Nita Finney, former executive secretary during the early days of ISOMATA (now Idyllwild Arts), died Jan. 30 of a chronic heart condition, according to her son, Brian Finney. Finney was 95 and living in Gig Harbor, Wash., when she died.
Mrs. Finney worked with Max Krone, ISOMATA founder, until he retired in 1967. When she retired shortly later, she was well known for her parties in Idyllwild.
“She gave beautiful parties and served wonderful food. She cared so much about good food and music, she should have been a woman of means at a salon,” said her good friend, Mickey Regal.
Mrs. Finney was a member of the early ISOMATA establishment. Besides the Krones and Regals, she socialized with Bella Lewitzky, the modern dancer, Susan Peterson, renown ceramist, and Dorothy Lewis, sculptor.
Mrs. Finney, coming from England, was introduced to Krone in San Francisco after learning the job in the U.S. which she had been promised was not available. Krone said he might have something that would interest her, her son said.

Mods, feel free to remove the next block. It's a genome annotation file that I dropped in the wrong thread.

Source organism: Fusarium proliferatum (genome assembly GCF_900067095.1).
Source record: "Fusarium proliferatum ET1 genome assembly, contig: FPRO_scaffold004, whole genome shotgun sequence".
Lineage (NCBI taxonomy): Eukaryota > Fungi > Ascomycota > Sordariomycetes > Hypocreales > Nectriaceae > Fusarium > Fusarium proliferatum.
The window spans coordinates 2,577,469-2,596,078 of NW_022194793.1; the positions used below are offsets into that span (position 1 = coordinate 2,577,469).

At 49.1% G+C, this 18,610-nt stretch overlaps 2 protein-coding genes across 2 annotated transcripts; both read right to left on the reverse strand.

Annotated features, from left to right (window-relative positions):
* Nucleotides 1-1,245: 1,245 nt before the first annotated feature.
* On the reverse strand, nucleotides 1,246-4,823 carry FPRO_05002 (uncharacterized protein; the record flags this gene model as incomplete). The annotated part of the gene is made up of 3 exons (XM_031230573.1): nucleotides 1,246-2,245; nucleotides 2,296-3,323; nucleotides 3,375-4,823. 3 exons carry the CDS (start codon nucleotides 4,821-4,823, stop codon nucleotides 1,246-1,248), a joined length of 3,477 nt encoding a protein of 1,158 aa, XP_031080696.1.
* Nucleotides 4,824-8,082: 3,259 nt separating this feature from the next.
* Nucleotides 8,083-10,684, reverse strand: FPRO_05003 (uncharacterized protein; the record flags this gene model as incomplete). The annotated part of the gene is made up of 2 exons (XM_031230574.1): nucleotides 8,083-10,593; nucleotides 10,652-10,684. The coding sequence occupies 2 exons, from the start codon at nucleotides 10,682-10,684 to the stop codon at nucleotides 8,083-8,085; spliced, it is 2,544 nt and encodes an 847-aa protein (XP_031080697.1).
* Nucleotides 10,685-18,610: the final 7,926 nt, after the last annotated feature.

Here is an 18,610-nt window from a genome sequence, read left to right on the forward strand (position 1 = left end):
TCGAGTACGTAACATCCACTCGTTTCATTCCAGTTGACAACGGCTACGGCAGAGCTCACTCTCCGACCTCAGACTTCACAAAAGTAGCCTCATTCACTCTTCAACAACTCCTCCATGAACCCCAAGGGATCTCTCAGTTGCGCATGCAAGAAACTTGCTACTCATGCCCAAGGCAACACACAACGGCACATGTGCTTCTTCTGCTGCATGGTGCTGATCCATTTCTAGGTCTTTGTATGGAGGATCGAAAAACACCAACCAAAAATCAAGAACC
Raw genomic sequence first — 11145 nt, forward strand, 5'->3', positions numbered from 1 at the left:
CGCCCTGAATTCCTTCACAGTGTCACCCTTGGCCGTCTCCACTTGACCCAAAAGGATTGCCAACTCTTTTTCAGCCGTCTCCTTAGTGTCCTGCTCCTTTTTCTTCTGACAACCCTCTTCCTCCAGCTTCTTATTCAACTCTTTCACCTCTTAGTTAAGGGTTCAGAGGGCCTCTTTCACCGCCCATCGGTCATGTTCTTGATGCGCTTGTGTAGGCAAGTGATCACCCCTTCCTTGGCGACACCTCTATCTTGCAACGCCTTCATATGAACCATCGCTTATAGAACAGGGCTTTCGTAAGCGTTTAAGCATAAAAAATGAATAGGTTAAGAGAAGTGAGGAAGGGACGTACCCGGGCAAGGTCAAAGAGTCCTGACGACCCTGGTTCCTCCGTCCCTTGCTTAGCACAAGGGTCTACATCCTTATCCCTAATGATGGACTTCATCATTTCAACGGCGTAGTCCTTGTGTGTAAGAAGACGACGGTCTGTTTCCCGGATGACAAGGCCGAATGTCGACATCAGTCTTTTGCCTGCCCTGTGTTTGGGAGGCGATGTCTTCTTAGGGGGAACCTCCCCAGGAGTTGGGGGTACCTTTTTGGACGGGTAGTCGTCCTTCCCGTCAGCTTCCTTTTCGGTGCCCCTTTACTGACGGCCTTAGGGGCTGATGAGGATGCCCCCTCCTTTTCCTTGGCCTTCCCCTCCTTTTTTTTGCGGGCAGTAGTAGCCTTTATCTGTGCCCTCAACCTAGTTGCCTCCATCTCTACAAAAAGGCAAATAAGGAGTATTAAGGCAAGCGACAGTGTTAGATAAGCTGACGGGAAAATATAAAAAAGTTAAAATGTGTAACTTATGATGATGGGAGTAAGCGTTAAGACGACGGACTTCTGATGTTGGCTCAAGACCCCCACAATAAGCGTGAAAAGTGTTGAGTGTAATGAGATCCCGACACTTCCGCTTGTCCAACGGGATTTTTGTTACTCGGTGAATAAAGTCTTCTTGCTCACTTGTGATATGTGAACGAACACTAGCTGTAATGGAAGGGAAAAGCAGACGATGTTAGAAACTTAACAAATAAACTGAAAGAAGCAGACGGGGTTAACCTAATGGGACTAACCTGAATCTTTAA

“She had always been in art and music. That was the perfect job,” Brian said.
“A lot of people thought she devoted her life to the school.”
After retiring from ISOMATA, Mrs. Finney moved first to San Diego before going to Gig Harbor.
“When she went there, she first rented and then lived in the same house the rest of her life,” Brian said. “Despite losing the vast majority of her eyesight, she lived on her own for the rest of her life. She had a will power.”
Independence and love for ISOMATA students will be Mrs. Finney’s gift.
Bruce McMenamin knew her when he was a student at ISOMATA.
“I needed and applied for a scholarship to go to school,” he said. “I thought I had gotten it, too, until years later I learned that Nita had paid for it. She is one of the people who influenced my life while growing up.”